In this case the date is also enclosed by brackets, with no comma before and a comma after. The date is then omitted from the final brackets:

Lyons, J. (1981a), Language, Meaning and Context (London: Fontana Papaerbacks).

If you are using this system, the reference in the text should be hyperlinked directly to the bibliography entry to which it relates. Endnotes are far less necessary in such works and are frequently dispensed with altogether. I will cover how to link to the bibliography in my next post and link it here when published.

Citations in notes:

It is considered unnecessary and indeed annoying to invert the first-named author in the text of any notes, so these would normally be in the natural order, first (or given) name or initials then surname.

More about Author Names:

Follow the preference of the author, if known, regarding the capitalisation of their name. A forthcoming post on alphabetising the Bibliography and Index (to be linked here when published) gives more information about how to list and capitalise foreign names. It is quite complicated!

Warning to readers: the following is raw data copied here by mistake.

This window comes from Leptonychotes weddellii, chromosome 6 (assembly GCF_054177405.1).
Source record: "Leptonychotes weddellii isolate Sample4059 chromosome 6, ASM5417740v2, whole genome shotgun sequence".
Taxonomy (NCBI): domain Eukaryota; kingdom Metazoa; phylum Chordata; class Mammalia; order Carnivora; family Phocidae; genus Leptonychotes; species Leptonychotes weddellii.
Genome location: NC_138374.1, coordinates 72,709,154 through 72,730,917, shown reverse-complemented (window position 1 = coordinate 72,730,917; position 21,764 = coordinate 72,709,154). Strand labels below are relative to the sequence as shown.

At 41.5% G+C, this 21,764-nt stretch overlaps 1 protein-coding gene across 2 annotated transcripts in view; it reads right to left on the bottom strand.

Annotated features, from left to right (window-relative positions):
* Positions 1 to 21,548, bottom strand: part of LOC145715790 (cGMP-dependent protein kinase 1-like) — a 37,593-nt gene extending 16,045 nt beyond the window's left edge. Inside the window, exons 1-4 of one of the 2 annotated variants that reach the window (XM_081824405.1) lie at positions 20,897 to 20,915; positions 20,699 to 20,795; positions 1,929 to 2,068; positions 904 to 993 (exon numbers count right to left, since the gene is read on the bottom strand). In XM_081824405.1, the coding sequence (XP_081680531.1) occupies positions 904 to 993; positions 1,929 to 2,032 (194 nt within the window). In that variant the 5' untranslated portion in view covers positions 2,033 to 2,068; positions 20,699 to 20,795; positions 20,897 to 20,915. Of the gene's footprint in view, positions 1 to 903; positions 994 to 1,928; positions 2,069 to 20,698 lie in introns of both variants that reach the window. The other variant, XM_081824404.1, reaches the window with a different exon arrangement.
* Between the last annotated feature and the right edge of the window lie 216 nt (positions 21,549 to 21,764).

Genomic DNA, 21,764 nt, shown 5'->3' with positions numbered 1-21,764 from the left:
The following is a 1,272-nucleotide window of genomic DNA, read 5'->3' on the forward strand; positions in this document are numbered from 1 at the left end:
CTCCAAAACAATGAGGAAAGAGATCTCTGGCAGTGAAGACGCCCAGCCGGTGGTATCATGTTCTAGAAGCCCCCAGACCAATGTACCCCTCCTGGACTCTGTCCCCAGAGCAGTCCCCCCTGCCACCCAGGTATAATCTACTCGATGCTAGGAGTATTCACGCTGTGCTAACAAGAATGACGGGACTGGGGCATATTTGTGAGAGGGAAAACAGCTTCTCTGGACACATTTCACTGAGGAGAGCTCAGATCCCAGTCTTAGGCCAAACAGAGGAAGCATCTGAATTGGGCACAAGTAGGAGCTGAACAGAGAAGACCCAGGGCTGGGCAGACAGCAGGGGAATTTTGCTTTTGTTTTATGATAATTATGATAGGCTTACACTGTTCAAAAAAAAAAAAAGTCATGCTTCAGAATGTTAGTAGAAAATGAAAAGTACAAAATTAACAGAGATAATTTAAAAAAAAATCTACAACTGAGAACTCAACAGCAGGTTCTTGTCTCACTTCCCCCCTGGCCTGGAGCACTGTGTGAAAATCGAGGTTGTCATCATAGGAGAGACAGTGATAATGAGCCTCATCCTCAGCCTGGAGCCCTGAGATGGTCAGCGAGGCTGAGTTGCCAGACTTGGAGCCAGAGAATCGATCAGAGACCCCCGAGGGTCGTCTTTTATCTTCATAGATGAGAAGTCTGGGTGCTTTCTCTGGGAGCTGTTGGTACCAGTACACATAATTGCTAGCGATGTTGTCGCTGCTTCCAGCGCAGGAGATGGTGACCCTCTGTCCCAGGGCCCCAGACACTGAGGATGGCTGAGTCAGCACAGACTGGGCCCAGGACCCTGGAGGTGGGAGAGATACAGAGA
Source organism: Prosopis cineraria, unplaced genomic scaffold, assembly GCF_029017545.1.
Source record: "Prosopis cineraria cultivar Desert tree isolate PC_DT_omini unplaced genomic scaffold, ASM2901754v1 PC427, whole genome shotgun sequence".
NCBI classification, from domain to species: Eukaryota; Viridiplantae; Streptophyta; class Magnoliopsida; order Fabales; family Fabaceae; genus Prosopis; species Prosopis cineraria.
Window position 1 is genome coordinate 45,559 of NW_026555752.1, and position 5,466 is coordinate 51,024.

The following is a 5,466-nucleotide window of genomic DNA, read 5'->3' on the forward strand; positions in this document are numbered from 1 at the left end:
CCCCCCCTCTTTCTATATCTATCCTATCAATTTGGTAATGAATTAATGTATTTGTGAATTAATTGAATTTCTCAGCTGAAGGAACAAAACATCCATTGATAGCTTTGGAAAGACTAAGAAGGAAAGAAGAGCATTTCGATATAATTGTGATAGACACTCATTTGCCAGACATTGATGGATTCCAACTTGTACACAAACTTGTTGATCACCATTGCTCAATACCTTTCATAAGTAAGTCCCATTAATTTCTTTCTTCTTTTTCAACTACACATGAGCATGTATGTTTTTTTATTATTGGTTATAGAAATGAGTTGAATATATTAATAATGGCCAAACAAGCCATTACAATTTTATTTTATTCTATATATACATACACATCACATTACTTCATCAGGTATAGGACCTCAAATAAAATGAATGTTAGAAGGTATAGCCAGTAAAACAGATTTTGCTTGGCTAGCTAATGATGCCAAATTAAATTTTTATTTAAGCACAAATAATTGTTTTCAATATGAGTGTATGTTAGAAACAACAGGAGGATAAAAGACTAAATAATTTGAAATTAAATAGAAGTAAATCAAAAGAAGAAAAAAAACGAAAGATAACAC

Titles (Dr, Captain, Prof., etc) can generally be dropped from a bibliographic entry, unless its omission would be misleading: Wood, Mrs Henry …

In Oxford style, names which preceed the title are given in full and in small capitals:

Treby, Ivor, Poems 2009–12, John Dixon, ed. (London: Paradise Press, 2014).

Note the use of an en-rule, closed up, for a range of values. (Type – in code view in Sigil.)

List multiple authors in the order in which they appear on the title page. If there are FOUR or more authors, then cite just the first-named author and add ‘and others’ or ‘et al.’ (in Roman):

Stewart, Rosemary et al., eds, Managing in Britain (London, 1994).

This convention may not be suitable for scientific publications, where papers can have a large number of authors. It is not unusual for a house style to list up to six or seven authors before resorting to ‘et al.’ in such cases.


Cite pseudonyms used as the author’s literary name under that pseudonym:

Twain, Mark, A Conneticut Yankee at King Arthur’s Court (Harmondsworth, 1971).